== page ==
-Katelin McArdle, Park Ranger

Finding History’s Forgotten Women with the National Register of Historic Places, Part I

As you may be aware, March has been designated as Women’s History Month. I’m proud to say that I was alive when this national “holiday” was born – can’t say that for most! Congress authorized President Ronald Reagan to proclaim Women’s History WEEK to begin on March 7, 1981. Authorizations continued over the next five years, until March 1987 when Women’s History MONTH was designated. Every president since has been authorized by Congress to continue this annual tradition, which brings us to today.

Certainly women should be celebrated all year long. However, there are a number of women throughout our history that deserve special mention because of their contributions to society, and these are the stories told throughout the month of March. In honor of these stories and the women behind them, I’d like to introduce you to three women who you may be familiar with, but perhaps forgotton about, over time.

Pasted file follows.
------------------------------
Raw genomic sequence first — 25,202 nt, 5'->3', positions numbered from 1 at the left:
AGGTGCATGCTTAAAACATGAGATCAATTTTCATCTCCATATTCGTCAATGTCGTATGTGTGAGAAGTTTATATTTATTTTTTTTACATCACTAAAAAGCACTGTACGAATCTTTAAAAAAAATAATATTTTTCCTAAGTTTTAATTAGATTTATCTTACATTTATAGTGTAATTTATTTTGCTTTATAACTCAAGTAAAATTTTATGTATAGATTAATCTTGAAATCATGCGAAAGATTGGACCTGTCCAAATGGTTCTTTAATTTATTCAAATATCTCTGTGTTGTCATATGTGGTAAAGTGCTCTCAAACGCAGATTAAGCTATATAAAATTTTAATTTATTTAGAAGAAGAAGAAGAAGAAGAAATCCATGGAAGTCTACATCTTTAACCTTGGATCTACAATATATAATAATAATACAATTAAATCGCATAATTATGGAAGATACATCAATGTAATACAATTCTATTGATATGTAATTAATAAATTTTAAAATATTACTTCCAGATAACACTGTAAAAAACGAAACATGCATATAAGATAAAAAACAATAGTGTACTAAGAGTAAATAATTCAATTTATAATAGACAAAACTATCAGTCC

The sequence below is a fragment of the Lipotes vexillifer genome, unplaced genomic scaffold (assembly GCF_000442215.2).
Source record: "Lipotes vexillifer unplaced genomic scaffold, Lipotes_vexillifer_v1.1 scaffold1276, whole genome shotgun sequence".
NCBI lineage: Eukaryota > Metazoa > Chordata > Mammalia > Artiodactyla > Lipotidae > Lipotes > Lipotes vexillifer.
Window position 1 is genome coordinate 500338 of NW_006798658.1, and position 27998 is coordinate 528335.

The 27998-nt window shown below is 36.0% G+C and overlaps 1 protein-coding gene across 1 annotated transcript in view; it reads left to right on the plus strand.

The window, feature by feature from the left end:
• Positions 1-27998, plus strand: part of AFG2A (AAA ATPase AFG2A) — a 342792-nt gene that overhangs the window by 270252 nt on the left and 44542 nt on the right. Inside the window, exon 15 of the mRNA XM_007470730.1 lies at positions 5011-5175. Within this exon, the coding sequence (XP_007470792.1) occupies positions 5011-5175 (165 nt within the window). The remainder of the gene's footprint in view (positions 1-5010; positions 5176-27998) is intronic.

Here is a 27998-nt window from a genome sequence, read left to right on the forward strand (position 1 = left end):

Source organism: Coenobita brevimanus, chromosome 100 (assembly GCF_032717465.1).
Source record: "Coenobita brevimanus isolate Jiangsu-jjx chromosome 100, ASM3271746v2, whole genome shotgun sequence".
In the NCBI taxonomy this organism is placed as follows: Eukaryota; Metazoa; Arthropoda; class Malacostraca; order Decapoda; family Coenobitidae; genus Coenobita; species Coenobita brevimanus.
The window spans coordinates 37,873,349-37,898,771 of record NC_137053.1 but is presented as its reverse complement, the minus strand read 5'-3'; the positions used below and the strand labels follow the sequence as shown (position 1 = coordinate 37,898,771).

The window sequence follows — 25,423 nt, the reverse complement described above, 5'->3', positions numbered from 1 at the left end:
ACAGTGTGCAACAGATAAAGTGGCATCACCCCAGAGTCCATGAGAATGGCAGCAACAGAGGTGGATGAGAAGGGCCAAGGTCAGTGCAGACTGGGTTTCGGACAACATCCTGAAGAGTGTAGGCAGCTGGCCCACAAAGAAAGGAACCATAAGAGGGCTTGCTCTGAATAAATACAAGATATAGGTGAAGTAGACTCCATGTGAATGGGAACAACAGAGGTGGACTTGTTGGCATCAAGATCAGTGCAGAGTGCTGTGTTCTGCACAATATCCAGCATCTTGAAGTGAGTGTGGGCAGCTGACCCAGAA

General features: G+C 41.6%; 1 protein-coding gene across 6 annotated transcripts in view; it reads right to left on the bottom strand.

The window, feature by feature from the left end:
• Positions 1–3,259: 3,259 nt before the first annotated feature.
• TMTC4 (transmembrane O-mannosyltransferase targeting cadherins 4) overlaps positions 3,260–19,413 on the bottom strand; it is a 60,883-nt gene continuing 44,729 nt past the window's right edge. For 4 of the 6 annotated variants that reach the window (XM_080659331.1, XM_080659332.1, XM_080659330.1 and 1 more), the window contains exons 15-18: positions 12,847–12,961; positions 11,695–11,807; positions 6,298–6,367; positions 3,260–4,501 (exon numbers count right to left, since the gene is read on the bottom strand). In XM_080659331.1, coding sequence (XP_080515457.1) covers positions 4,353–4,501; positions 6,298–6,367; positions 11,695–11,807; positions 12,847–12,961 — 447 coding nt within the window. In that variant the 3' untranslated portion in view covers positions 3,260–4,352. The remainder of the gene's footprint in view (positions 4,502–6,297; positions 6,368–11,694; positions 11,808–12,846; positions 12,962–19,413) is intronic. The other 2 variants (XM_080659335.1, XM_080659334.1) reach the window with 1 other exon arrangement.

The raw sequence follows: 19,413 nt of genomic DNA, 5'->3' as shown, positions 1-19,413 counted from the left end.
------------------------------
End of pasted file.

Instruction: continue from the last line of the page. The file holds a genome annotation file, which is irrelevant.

How did I choose three women out of the myriad of women who are worthy of note?  Easy – I referred to a wonderful program administered by the National Park Service: the National Register of Historic Places (NRHP). The NRHP is the “official list of the Nation’s historic places worthy of preservation…it is part of a national program to coordinate and support public and private efforts to identify, evaluate, and protect America’s historic and archaeological resources” (www.nps.gov/nr/). This website lists sites which are devoted to women’s history, as well as those for African Americans, aviation, the Shakers, Lewis and Clark, and dozens of others. These sites are offered as travel itineraries for the purposes of visiting thematically-grouped history sites.

So off we go on an armchair tour of the first of a few forgotten Women in History!!

Elizabeth C. Quinlan House, NRHP Listing 2013